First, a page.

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Shocker: Keefe in, Shackleford out

The Spokesman-Review Shock head coach Adam Shackleford has assistant Rob Keefe looking on. (Jesse Tinsley / The Spokesman-Review)
The Spokesman-Review Shock head coach Adam Shackleford has assistant Rob Keefe looking on. (Jesse Tinsley / The Spokesman-Review)

On the team's Web site, the first line in the bio of Adam Shackleford reads: 2010 will be Shackleford's fourth season as head coach of the Spokane Shock.

Turns out, it won't. The Shock decided not to retain Shackleford, who was wildly successful in three years, and picked Rob Keefe as the new head coach. (Shackleford is pictured above, with Keefe to the right).

I've posted an unedited article below on the change.

A month ago, the Spokane Shock won their second ArenaCup championship. A week ago, the Shock essentially confirmed they’ll be joining a new, tougher arena football league.

And Wednesday the changes kept coming as Spokane cut ties with head coach Adam Shackleford, who guided the team to a 49-8 record in three years, and announced the hiring of former Shock standout Rob Keefe.

The unexpected coaching change came as a shock to Shackleford, who was asked to put together an operating plan for the new league, which is expected to be formally announced Monday in Tulsa.

When Shackleford’s plan, which included input from his assistants, including Keefe, didn’t win over ownership last week, they decided to expand their search. Keefe, who coached defensive backs and helped coordinate special teams, was the only other candidate “interviewed in depth, though we had a lot of names that would have been of interest,” general manager Adam Nebeker said.

By Monday, owners agreed a change was necessary, knowing that the decision might be met with howls of protest from some Shock faithful.

“From the outside, if you just look at the resumes of who has done what as a head coach it’s going to be one-sided because Rob hasn’t had the opportunity to be a head coach,” majority owner Brady Nelson said. “But if you’ve been around Rob for any period of time, you know that he is a tremendous leader, tremendous motivator and knows arena football like nobody I’ve ever met.

“Initially we expect some backlash in the public opinion, but you can’t make 100 percent of people happy all the time. I know for the long-term success of the Shock, this is the move that we had to make.”

Shackleford was told earlier this week he wouldn’t be retained for a fourth season.

“I felt great about the plan,” he said. “We were going from what I felt was the big fish in the small pond to a smaller fish in a big pond and I felt like some things needed to happen to make Spokane more marketable, beyond having our terrific fans. Going for a higher caliber player and saying, ‘We sell out every game,’ wasn’t good enough. We felt like we had a great start in recruiting.

“I really wasn’t given a reason, other than they were going in another direction.”

That direction will be charted by Keefe, a fan favorite who played for Spokane in its first two seasons, including the 2006 ArenaCup championship. He moved on to Philadelphia, which won the AFL title in 2008 and rejoined the Shock as an assistant in 2009.

Keefe said he was receiving interest from other arena teams that are forming, including one head coaching offer, but hoped he’d have a chance to stay in Spokane.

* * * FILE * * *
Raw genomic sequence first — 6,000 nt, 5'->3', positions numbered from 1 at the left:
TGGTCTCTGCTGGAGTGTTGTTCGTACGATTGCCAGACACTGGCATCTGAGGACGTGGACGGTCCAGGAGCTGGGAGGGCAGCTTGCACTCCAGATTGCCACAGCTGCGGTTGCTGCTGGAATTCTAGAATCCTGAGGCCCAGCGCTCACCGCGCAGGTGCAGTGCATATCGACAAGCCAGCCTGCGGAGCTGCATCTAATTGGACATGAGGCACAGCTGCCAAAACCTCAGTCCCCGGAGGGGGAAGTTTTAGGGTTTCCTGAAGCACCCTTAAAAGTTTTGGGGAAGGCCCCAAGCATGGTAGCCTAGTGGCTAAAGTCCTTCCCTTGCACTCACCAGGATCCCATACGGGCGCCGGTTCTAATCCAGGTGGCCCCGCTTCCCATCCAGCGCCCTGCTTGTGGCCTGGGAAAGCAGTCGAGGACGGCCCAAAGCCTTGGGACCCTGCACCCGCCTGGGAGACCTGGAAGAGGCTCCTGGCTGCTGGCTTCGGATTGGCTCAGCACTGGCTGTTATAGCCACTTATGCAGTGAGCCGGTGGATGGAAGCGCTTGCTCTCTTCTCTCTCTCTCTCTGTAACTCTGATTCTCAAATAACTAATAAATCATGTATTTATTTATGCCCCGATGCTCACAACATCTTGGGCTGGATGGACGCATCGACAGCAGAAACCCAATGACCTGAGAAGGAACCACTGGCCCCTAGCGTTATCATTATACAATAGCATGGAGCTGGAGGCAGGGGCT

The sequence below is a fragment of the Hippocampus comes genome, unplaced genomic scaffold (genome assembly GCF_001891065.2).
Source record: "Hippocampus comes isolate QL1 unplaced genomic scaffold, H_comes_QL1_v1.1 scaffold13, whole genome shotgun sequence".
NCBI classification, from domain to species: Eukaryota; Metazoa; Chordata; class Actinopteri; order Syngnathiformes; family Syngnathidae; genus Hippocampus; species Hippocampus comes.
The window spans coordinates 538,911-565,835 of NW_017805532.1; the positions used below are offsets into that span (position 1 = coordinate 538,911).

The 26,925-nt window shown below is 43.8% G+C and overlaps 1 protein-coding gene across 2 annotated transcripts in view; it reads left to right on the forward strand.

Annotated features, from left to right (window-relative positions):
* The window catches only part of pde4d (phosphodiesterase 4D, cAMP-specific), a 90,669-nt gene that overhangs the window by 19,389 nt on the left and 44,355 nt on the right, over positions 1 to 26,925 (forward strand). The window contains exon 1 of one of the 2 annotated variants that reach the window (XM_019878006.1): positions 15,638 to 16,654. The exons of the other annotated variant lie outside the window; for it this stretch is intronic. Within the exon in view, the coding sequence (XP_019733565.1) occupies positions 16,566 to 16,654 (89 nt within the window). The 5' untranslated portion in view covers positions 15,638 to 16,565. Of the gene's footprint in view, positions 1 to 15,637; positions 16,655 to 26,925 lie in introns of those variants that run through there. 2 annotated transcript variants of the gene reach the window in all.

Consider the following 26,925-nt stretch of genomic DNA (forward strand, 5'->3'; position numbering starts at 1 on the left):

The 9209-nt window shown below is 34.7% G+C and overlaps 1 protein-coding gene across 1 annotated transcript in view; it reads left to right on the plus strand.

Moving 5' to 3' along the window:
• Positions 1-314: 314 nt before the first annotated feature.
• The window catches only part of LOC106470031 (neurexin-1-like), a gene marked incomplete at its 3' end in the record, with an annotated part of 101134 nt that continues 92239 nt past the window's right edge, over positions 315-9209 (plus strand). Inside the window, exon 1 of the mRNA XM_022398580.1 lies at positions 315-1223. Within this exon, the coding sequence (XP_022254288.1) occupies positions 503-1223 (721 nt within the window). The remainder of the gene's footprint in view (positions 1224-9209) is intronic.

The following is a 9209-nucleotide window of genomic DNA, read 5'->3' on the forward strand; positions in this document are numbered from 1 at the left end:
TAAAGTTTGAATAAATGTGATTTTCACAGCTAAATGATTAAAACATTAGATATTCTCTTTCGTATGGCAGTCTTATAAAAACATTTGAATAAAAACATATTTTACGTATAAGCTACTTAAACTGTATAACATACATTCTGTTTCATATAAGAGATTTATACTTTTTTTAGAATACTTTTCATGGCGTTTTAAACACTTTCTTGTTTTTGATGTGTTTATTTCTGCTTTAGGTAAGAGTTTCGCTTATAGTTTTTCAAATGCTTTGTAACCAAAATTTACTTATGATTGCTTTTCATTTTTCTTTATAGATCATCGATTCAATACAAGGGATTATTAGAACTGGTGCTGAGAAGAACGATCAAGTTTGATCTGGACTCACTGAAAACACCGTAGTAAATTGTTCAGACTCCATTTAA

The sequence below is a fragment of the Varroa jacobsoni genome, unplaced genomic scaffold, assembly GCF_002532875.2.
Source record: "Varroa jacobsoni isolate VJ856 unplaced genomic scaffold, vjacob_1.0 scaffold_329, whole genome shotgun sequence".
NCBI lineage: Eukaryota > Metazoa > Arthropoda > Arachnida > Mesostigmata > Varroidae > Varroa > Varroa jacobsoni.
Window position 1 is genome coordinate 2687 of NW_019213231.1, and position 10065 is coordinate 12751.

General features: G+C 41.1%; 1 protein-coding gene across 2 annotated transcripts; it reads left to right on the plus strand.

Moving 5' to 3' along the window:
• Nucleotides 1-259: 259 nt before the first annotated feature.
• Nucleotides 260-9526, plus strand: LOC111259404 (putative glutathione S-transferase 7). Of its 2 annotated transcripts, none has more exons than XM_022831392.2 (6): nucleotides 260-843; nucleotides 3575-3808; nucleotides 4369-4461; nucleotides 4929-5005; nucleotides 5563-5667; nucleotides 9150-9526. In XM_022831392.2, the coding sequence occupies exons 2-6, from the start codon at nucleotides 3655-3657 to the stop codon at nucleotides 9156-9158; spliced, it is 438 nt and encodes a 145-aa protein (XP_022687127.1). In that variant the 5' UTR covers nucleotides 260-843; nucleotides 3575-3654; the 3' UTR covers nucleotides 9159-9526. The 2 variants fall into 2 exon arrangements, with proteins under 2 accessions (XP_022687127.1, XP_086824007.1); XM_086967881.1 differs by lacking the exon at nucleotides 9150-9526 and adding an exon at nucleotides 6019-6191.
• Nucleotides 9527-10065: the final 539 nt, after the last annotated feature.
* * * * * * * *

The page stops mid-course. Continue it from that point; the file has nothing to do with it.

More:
“I can’t stress enough how different this (new league) is going to be,” he said. “This is going to be a better brand of football and hopefully I can be a breath of fresh air, bring that enthusiasm and energetic coaching style that we feel will bring in the top athletes.”

Alex Sirianni will stay on as defensive coordinator. Former Shock assistant and ex-AFL quarterback Matt Sauk has agreed to become assistant head coach and offensive coordinator. Keefe is optimistic Steve Emtman (defense) and Tom Ackerman (offense) will continue on as line coaches.

“Coach Shack gave me my first opportunity in this league and taught me so much about this game. I could never say a bad thing about him,” Sirianni said. “I have all the confidence in Rob Keefe. I have seen him as a player and I’ve coached with him and I’ve seen what he can do.

“This is going to be a young, energetic staff and we’re going to put a product on the field that runs and hits and is a nasty football team. We’re also going to create an environment for these players where they’re taken care of on and off the field.”

Keefe’s focus is on his coaching staff and finding players.

“We probably called over 100 players today,” he said. “We’re putting together a recruiting packet. This is just like college. This is why you want to play in Spokane. This is why I want you to choose Spokane over sunny Florida.”

Shackleford plans on keeping his family in Spokane for the time being. He said he already has three offers to become an assistant coach, but he made it clear he wanted to remain with the Shock.

“I’m very disappointed,” he said. “When you go 49-8, win three division titles, two conference titles, two ArenaCup appearances, one championship, you kind of feel like that’s your job interview. Obviously things changed here and their opinion of me has changed.”




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Jim Meehan
Jim Meehan joined The Spokesman-Review in 1990. Jim is currently a reporter for the Sports Desk and covers Gonzaga University basketball, Spokane Empire football, college volleyball and golf.

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